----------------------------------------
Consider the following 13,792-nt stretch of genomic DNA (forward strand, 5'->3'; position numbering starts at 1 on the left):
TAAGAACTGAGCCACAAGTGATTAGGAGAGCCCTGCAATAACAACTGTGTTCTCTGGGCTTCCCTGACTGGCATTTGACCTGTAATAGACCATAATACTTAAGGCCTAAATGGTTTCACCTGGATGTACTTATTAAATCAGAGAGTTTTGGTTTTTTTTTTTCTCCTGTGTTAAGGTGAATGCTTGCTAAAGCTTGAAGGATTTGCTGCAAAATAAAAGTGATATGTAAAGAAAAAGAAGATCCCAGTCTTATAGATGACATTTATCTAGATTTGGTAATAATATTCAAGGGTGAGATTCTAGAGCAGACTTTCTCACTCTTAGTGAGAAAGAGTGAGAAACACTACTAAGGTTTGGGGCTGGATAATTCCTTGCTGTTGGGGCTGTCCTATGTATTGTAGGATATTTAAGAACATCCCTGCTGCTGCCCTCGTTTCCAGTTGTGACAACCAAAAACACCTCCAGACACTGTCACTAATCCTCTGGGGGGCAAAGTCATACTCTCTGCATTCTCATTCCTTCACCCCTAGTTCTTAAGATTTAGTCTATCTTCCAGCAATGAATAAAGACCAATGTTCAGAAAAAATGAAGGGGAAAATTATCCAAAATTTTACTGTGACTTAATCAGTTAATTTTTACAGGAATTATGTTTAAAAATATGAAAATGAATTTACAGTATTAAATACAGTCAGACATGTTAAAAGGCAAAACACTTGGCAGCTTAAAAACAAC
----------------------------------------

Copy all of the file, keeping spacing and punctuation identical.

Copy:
Consider the following 13,792-nt stretch of genomic DNA (forward strand, 5'->3'; position numbering starts at 1 on the left):
TAAGAACTGAGCCACAAGTGATTAGGAGAGCCCTGCAATAACAACTGTGTTCTCTGGGCTTCCCTGACTGGCATTTGACCTGTAATAGACCATAATACTTAAGGCCTAAATGGTTTCACCTGGATGTACTTATTAAATCAGAGAGTTTTGGTTTTTTTTTTTCTCCTGTGTTAAGGTGAATGCTTGCTAAAGCTTGAAGGATTTGCTGCAAAATAAAAGTGATATGTAAAGAAAAAGAAGATCCCAGTCTTATAGATGACATTTATCTAGATTTGGTAATAATATTCAAGGGTGAGATTCTAGAGCAGACTTTCTCACTCTTAGTGAGAAAGAGTGAGAAACACTACTAAGGTTTGGGGCTGGATAATTCCTTGCTGTTGGGGCTGTCCTATGTATTGTAGGATATTTAAGAACATCCCTGCTGCTGCCCTCGTTTCCAGTTGTGACAACCAAAAACACCTCCAGACACTGTCACTAATCCTCTGGGGGGCAAAGTCATACTCTCTGCATTCTCATTCCTTCACCCCTAGTTCTTAAGATTTAGTCTATCTTCCAGCAATGAATAAAGACCAATGTTCAGAAAAAATGAAGGGGAAAATTATCCAAAATTTTACTGTGACTTAATCAGTTAATTTTTACAGGAATTATGTTTAAAAATATGAAAATGAATTTACAGTATTAAATACAGTCAGACATGTTAAAAGGCAAAACACTTGGCAGCTTAAAAACAAC